Windows software is so prevalent that it’s practically impossible to avoid running it in some way. Luckily, virtual machines let you run the occasional .EXE on an isolated system without dual-booting. The go-to free virtual machine program for years has been VirtualBox, but after having it screw up my Arch Linux system and trying out GNOME Boxes on Fedora, I can wholeheartedly recommend that everyone who’s currently using VirtualBox to run Windows switch to Boxes.

VirtualBox requires you to manually go through the install process

I wasn’t even aware that it was possible to completely skip entering all of the information into the installer ISO or the user account setup screens until I saw that Boxes lets you type a username, password, and product key in the initial setup wizard. Since I’m not going to pay for a Windows license to use a virtual machine for three hours a month, I just used the default Windows 10 Pro product key (VK7JG-NPHTM-C97JM-9MPGT-3V66T), which sets the system up without activating Windows. It’s nice to be able to hit the start button and grab a drink of water and come back to a completed installation.

GNOME Boxes is far more integrated

Having to install a kernel module for VirtualBox is a somewhat annoying consequence of it being cross-platform. Boxes can get away with using libvirt and so it works immediately without loading anything into the kernel. Once you install the SPICE guest tools on the Windows side, the size of the virtual machine’s screen is set to perfectly fill the window (no need to scroll, zoom, or have huge black borders). VirtualBox also uses Qt instead of GTK; that doesn’t matter a ton but it means that Boxes looks a lot nicer and fits in better with the rest of the system.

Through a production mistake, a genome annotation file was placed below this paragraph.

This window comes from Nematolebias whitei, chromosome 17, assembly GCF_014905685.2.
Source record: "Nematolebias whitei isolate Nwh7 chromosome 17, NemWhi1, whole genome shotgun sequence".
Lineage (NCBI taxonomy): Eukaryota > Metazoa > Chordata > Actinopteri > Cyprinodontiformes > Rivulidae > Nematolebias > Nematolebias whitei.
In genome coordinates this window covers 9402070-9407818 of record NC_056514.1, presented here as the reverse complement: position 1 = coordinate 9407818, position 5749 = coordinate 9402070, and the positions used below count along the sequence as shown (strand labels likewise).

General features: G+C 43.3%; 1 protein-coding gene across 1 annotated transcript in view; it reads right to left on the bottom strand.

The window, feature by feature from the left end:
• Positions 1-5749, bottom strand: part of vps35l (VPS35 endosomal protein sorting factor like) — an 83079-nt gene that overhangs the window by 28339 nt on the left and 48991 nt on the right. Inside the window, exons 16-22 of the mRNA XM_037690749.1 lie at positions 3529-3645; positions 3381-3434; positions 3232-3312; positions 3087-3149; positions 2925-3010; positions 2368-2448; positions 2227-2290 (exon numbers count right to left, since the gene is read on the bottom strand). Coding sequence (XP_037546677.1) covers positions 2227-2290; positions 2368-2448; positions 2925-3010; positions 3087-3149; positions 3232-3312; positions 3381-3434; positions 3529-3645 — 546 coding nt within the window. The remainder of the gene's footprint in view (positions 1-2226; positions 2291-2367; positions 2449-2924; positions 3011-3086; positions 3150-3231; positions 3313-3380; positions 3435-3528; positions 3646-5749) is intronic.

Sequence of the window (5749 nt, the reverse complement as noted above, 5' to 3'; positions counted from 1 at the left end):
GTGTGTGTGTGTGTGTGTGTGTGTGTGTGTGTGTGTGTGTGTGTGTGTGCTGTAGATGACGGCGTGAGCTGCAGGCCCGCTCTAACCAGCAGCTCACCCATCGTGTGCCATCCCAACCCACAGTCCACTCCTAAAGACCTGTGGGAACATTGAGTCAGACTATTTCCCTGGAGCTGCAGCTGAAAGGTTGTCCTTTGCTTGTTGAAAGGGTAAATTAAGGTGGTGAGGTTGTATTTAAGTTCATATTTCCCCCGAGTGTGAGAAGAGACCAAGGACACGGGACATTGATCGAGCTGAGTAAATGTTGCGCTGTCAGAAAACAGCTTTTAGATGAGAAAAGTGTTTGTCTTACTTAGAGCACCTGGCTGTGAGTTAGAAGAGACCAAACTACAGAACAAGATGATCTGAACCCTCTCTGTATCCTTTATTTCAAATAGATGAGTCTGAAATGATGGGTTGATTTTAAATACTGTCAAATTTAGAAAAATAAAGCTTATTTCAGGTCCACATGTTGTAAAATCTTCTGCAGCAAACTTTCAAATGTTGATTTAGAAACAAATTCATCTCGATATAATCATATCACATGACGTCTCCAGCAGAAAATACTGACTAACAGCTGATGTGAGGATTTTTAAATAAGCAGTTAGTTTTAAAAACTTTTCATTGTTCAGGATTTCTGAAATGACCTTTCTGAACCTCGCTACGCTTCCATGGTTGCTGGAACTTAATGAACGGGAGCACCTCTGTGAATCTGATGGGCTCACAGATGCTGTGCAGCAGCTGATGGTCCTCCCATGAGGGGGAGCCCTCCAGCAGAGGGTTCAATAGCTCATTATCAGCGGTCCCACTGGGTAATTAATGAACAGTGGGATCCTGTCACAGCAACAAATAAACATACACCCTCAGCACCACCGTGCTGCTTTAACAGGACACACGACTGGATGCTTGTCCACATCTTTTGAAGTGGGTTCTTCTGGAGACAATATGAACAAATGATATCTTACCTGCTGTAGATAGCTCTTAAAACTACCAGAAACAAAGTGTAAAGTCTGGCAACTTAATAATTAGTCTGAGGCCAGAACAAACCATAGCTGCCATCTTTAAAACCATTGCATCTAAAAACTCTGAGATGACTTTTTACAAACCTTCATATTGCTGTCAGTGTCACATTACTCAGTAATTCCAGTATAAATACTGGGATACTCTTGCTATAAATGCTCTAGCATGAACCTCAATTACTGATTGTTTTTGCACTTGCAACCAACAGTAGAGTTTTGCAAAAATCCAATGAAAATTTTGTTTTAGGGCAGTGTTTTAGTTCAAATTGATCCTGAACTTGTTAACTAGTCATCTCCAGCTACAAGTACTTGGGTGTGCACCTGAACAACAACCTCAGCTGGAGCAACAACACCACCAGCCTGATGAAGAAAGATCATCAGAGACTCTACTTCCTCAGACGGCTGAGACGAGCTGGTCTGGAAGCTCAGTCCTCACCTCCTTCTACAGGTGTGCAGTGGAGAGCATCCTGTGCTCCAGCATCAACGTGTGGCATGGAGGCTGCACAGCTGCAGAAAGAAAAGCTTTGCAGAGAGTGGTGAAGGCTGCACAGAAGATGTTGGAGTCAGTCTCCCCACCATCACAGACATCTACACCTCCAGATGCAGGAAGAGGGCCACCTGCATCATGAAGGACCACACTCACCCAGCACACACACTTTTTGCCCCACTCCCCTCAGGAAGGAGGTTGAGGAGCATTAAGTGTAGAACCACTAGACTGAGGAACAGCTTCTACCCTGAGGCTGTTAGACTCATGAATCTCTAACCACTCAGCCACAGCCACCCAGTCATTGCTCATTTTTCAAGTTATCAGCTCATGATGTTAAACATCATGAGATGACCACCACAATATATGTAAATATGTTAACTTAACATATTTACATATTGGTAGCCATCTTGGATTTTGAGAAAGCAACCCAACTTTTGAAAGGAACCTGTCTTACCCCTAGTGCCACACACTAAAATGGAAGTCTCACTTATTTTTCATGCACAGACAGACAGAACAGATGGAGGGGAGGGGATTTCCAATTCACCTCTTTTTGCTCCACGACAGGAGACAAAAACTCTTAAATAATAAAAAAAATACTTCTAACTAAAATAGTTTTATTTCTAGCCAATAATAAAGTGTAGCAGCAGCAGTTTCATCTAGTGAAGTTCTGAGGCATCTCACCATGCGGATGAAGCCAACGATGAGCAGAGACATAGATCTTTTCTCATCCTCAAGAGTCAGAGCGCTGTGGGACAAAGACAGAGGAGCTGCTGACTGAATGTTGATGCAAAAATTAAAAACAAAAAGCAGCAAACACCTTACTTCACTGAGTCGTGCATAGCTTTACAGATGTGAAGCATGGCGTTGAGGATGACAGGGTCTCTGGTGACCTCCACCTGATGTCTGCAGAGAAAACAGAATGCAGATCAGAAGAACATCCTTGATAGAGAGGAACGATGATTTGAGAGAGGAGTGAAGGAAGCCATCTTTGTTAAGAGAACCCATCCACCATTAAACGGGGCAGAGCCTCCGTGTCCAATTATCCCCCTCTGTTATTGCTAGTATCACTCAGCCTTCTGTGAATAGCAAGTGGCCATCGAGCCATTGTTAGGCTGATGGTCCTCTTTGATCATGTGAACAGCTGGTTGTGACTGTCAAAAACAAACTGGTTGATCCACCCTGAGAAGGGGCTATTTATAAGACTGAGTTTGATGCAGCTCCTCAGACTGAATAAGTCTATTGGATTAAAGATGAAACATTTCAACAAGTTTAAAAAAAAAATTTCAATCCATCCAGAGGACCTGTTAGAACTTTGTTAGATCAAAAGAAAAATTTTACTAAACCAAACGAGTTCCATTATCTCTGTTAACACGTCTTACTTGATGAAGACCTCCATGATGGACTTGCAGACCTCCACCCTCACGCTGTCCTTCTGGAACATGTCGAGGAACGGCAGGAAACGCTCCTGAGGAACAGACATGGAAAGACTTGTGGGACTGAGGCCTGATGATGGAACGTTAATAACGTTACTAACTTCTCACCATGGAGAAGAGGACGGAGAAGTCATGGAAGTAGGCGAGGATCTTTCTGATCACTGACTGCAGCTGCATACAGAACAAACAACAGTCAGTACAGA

All in all, I quite like the way that GNOME Boxes looks and feels on a system using the GNOME desktop environment, but it even looks and feels much nicer than VirtualBox on tiling window managers like Sway. If you want some more power-user functionality, virt-manager is similar to GNOME Boxes (also developed by Red Hat) and uses the same technologies under the hood.

Boxes doesn’t freeze up all the time and require a reboot of the host system

I’m not sure if this issue had to do with my specific Arch setup (I used the Sway window manager), but as soon as I started using the graphics driver included with the VirtualBox Guest Additions image, the Windows guest would freeze up every few minutes after I started using it. At first, I could quickly switch to a virtual terminal and issue a quick pkill vbox && pkill virtual or even pkill -u jack to completely log myself out. If the freeze occurred when I wasn’t paying attention, however, I would soon find that a hard reboot was the only way to get back to a functioning system. When my web browser would stop receiving input from my keyboard every few minutes and require me to restart it, even when I wasn’t using VirtualBox, I knew that it was time to either restore from a backup from before installing it or do a full reinstall. Since my important user data is transferable between distributions, I decided this would be a good opportunity to try Fedora again.

Even if you’ve never had issues with VirtualBox freezing on you, maybe the smooth UI and convenient time-saving features of Boxes might entice you to give it a try?